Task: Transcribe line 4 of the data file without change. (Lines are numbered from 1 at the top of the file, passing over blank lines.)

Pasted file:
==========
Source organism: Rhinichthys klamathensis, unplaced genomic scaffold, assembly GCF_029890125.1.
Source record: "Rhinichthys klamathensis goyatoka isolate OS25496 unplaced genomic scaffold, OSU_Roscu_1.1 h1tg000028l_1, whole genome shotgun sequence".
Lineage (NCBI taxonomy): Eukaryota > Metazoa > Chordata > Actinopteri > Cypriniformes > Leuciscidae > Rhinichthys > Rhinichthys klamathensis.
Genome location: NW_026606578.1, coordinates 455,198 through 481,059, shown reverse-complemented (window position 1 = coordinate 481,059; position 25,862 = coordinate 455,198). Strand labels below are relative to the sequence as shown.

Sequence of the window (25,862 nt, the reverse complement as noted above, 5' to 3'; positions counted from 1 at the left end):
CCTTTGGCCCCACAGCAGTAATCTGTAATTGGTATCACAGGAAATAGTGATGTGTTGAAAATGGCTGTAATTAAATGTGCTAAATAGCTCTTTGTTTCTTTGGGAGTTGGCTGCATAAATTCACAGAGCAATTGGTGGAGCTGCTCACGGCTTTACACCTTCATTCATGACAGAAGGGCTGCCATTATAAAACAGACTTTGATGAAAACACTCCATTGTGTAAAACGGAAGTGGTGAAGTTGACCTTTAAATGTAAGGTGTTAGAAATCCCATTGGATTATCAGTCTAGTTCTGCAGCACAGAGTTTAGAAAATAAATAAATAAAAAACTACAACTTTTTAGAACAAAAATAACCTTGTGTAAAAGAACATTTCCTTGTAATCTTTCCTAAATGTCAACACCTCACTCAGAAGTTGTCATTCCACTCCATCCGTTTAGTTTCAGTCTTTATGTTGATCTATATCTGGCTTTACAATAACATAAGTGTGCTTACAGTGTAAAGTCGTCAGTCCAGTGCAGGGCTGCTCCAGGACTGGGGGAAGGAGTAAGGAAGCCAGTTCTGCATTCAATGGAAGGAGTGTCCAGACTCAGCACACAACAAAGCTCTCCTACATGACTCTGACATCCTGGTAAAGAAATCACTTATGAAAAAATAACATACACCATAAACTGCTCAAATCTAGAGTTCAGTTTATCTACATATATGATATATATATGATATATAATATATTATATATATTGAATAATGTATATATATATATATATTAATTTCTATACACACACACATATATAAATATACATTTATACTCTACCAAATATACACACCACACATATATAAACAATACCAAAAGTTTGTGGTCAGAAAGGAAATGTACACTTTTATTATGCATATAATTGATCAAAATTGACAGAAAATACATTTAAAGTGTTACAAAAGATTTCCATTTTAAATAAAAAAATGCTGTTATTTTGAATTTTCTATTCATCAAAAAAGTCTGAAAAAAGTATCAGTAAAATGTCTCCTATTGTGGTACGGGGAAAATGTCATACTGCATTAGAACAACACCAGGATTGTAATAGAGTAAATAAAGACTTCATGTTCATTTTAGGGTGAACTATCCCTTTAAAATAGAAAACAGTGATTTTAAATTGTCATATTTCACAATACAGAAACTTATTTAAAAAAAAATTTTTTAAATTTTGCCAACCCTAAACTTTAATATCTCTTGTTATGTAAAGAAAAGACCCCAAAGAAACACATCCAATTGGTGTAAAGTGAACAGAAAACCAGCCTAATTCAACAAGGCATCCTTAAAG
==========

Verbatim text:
Genome location: NW_026606578.1, coordinates 455,198 through 481,059, shown reverse-complemented (window position 1 = coordinate 481,059; position 25,862 = coordinate 455,198). Strand labels below are relative to the sequence as shown.